2 Corinthians 5:17 – “This means that anyone who belongs to Christ has become a new person. The old life is gone; a new life has begun!” (NLT)
Philippians 2:5-11 – “You must have the same attitude that Christ Jesus had…” (NLT)
Why most people are insecure about this is because of their view of sin. They truly believe that they will never be anything more than a “sinner saved by grace.” And while I understand the sentiment (I truly do! The depth of the sin I have been saved from always amazes me…), it’s simply not what I read in Scripture as the definition of the Christian life.
The example of Jesus and the teachings of the New Testament portray Christians as saints who have not fully been removed from the temptations and effects of sin – but not as people defined by their sin nor required to give into the desires of their sin any longer.
Rather, because of the presence of the Holy Spirit in our lives, we are given the opportunity to be like Jesus in the desert (Matthew 4:1-11) – “tempted in every way” and yet not giving in to sin: Hebrews 4:15 – “This High Priest of ours understands our weaknesses, for he faced all of the same testings we do, yet he did not sin.” (NLT)
In fact, think about the description of how a Christian is empowered to overcome sin in I Corinthians 10:13 – “The temptations in your life are no different from what others experience. And God is faithful. He will not allow the temptation to be more than you can stand. When you are tempted, he will show you a way out so that you can endure.” (NLT)
This is the GOOD NEWS! That because of Jesus’ incarnation, death, resurrection, and ascension, we have the opportunity to once again have the very presence of God walking with us in this life! The very Garden of Eden is recreated in us. Think about that for a second.
And if that is true, then it means we have the chance for the first time to actually be what God originally designed us to be – the very image and likeness of God in this world!
If that doesn’t get you excited about the Gospel, I’m not sure what will.
When I discovered this truth it completely changed my perspective on the Christian life. I went from sin-management to desire-transformation. I stopped thinking of myself as a sinner who’s barely saved but as a saint who now can overcome sin. I no longer wallowed in my guilt and shame but celebrated in my freedom and victory. And I left behind Christian insecurity and began living into Christ-likeness.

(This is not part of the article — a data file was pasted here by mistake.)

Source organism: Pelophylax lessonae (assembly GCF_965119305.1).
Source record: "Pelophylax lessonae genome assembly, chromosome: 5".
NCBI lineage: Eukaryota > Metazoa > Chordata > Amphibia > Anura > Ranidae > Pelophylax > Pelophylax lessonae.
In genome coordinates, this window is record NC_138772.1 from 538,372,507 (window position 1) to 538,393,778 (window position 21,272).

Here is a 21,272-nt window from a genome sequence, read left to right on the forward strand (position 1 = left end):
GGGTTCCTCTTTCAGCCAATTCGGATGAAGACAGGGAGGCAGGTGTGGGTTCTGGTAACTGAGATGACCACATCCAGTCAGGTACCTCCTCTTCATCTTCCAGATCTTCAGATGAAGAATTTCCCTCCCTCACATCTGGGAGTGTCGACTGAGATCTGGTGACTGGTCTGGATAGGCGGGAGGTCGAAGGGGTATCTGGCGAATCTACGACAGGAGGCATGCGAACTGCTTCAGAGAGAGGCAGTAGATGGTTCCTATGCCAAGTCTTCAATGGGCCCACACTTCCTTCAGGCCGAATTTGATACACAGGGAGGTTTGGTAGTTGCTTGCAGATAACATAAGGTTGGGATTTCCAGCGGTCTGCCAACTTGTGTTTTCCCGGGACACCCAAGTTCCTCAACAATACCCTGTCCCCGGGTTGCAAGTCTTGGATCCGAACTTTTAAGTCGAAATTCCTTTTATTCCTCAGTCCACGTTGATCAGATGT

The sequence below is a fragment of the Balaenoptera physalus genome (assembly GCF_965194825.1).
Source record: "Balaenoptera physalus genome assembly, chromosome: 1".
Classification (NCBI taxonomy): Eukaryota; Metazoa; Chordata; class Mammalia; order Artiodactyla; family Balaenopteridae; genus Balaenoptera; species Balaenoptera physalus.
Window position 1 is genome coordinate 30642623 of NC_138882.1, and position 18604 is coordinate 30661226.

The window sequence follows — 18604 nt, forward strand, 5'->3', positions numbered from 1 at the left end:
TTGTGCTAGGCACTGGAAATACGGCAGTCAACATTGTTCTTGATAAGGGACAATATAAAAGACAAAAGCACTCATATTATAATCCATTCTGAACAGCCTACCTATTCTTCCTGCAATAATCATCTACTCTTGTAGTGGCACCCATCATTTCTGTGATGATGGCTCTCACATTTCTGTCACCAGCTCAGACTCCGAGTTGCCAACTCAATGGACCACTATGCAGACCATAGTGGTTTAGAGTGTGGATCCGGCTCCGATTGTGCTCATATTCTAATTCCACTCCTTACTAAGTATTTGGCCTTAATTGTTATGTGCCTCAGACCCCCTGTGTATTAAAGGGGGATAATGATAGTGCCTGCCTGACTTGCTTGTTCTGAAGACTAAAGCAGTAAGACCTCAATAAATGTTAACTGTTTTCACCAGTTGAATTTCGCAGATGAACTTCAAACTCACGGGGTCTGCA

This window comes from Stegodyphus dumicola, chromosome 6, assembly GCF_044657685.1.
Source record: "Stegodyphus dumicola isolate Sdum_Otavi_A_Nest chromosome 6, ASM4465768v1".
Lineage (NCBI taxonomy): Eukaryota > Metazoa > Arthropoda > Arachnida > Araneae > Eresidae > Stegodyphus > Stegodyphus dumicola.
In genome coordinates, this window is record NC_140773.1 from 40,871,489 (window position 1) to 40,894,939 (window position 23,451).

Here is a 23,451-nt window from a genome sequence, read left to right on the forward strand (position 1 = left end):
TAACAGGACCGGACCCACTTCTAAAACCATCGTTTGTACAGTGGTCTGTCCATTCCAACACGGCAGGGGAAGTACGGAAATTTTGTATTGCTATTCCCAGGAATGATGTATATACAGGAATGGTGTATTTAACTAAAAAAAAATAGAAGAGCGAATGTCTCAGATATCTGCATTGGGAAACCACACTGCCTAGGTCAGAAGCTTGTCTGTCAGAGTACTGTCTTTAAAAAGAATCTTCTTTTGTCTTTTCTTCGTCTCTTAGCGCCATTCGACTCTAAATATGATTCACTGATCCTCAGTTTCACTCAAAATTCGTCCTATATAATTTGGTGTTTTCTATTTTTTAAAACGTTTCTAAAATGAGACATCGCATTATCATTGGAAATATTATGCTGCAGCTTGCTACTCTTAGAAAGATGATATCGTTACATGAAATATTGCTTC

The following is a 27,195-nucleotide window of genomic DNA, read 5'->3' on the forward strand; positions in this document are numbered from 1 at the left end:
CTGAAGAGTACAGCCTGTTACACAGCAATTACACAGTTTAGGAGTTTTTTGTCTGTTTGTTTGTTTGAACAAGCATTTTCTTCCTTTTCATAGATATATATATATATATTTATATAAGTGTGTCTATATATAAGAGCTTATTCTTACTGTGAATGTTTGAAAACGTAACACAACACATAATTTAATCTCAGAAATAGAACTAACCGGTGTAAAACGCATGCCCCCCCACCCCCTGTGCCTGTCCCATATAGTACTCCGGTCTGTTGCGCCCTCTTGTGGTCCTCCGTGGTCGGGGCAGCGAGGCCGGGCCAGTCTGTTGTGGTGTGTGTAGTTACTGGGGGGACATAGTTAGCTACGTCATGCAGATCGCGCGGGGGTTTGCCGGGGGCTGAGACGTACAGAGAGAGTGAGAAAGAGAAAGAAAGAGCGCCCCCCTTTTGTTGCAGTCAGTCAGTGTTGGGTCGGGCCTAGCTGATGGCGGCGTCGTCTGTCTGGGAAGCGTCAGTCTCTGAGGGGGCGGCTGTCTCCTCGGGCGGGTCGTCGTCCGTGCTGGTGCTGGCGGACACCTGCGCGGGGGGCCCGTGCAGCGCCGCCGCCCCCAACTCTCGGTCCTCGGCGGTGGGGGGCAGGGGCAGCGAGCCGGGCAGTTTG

While I certainly do not believe it requires someone else to become a “Wesleyan Theologian” to believe this to be true. It was thru Wesley that I learned this Biblical truth. And I do believe it is this pearl of truth that Wesleyan’s have to offer the 21st century world that has been hidden for some reason in the previous century – maybe because we whittled down the Gospel to simply the act of conversion.
The difficulty of believing this truth is then actually living it out! And this is where Wesley’s concept of “social holiness” and his structuring of the Methodist renewal movement into Classes and Bands became important. [If you would like to learn more about those I would encourage you to watch these videos & read these articles: Phil. 2:1-11; Class Meetings; Band Meetings]
So as you begin to wrap your mind around what it might mean for you to actually start to be like Jesus in this life, I encourage you to seek out others who desire the same thing. And as you live together with others who are also being like Jesus, I think you will find that the fullness of the Gospel and the full will of God for your life will begin to be worked out.
And you might just find that you are also a lot less insecure about your Christianity. Because really, Christian insecurity shouldn’t be a thing. We’ve just made it one…